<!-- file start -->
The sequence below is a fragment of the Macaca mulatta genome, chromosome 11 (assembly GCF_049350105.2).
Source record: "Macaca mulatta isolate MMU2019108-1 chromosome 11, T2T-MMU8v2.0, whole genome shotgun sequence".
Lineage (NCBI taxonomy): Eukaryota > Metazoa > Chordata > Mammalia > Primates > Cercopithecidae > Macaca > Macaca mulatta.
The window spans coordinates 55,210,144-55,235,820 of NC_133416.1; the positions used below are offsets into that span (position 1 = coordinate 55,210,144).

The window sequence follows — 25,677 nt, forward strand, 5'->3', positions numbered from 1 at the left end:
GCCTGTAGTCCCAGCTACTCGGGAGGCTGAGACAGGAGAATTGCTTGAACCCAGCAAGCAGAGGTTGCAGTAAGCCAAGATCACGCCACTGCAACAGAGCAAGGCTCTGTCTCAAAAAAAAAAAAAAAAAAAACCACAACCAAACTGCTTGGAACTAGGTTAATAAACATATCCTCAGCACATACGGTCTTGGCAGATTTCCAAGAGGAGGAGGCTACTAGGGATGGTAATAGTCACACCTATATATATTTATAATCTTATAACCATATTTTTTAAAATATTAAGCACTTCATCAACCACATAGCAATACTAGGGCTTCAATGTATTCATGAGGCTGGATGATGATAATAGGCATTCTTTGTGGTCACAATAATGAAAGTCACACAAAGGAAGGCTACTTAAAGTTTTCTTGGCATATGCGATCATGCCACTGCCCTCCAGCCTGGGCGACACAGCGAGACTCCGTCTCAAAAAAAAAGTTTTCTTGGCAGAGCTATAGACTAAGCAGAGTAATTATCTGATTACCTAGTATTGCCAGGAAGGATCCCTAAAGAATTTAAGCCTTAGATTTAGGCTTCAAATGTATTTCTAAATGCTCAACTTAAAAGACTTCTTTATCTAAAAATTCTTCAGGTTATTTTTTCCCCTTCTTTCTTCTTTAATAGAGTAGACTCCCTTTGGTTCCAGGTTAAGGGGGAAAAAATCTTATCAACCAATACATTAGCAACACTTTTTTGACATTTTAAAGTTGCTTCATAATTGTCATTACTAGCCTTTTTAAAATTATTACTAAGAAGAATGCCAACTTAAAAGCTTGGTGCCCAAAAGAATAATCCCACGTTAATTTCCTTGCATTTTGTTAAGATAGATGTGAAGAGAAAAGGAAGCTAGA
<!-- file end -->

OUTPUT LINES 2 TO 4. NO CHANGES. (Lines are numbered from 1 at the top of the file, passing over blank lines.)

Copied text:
Source record: "Macaca mulatta isolate MMU2019108-1 chromosome 11, T2T-MMU8v2.0, whole genome shotgun sequence".
Lineage (NCBI taxonomy): Eukaryota > Metazoa > Chordata > Mammalia > Primates > Cercopithecidae > Macaca > Macaca mulatta.
The window spans coordinates 55,210,144-55,235,820 of NC_133416.1; the positions used below are offsets into that span (position 1 = coordinate 55,210,144).